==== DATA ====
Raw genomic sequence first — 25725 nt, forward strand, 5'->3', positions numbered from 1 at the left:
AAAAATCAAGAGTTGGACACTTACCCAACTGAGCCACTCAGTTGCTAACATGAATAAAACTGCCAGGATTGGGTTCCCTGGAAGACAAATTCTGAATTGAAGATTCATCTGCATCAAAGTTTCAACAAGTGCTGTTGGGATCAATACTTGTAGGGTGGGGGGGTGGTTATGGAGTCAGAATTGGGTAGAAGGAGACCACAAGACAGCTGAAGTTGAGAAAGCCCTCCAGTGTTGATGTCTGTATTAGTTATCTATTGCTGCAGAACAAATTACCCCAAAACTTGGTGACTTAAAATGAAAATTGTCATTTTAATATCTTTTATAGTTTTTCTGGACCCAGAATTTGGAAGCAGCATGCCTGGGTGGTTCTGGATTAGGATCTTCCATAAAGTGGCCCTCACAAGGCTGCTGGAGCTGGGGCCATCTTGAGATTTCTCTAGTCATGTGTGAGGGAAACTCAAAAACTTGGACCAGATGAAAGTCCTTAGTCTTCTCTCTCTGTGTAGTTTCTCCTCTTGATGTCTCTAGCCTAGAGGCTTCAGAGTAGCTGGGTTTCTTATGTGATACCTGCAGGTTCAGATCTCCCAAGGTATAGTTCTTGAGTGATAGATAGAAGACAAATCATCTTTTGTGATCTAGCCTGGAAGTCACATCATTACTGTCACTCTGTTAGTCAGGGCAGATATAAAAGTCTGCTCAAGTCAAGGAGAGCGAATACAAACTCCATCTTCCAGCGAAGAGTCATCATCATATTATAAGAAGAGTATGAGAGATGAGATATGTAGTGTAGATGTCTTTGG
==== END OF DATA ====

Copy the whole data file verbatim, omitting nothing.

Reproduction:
Raw genomic sequence first — 25725 nt, forward strand, 5'->3', positions numbered from 1 at the left:
AAAAATCAAGAGTTGGACACTTACCCAACTGAGCCACTCAGTTGCTAACATGAATAAAACTGCCAGGATTGGGTTCCCTGGAAGACAAATTCTGAATTGAAGATTCATCTGCATCAAAGTTTCAACAAGTGCTGTTGGGATCAATACTTGTAGGGTGGGGGGGTGGTTATGGAGTCAGAATTGGGTAGAAGGAGACCACAAGACAGCTGAAGTTGAGAAAGCCCTCCAGTGTTGATGTCTGTATTAGTTATCTATTGCTGCAGAACAAATTACCCCAAAACTTGGTGACTTAAAATGAAAATTGTCATTTTAATATCTTTTATAGTTTTTCTGGACCCAGAATTTGGAAGCAGCATGCCTGGGTGGTTCTGGATTAGGATCTTCCATAAAGTGGCCCTCACAAGGCTGCTGGAGCTGGGGCCATCTTGAGATTTCTCTAGTCATGTGTGAGGGAAACTCAAAAACTTGGACCAGATGAAAGTCCTTAGTCTTCTCTCTCTGTGTAGTTTCTCCTCTTGATGTCTCTAGCCTAGAGGCTTCAGAGTAGCTGGGTTTCTTATGTGATACCTGCAGGTTCAGATCTCCCAAGGTATAGTTCTTGAGTGATAGATAGAAGACAAATCATCTTTTGTGATCTAGCCTGGAAGTCACATCATTACTGTCACTCTGTTAGTCAGGGCAGATATAAAAGTCTGCTCAAGTCAAGGAGAGCGAATACAAACTCCATCTTCCAGCGAAGAGTCATCATCATATTATAAGAAGAGTATGAGAGATGAGATATGTAGTGTAGATGTCTTTGG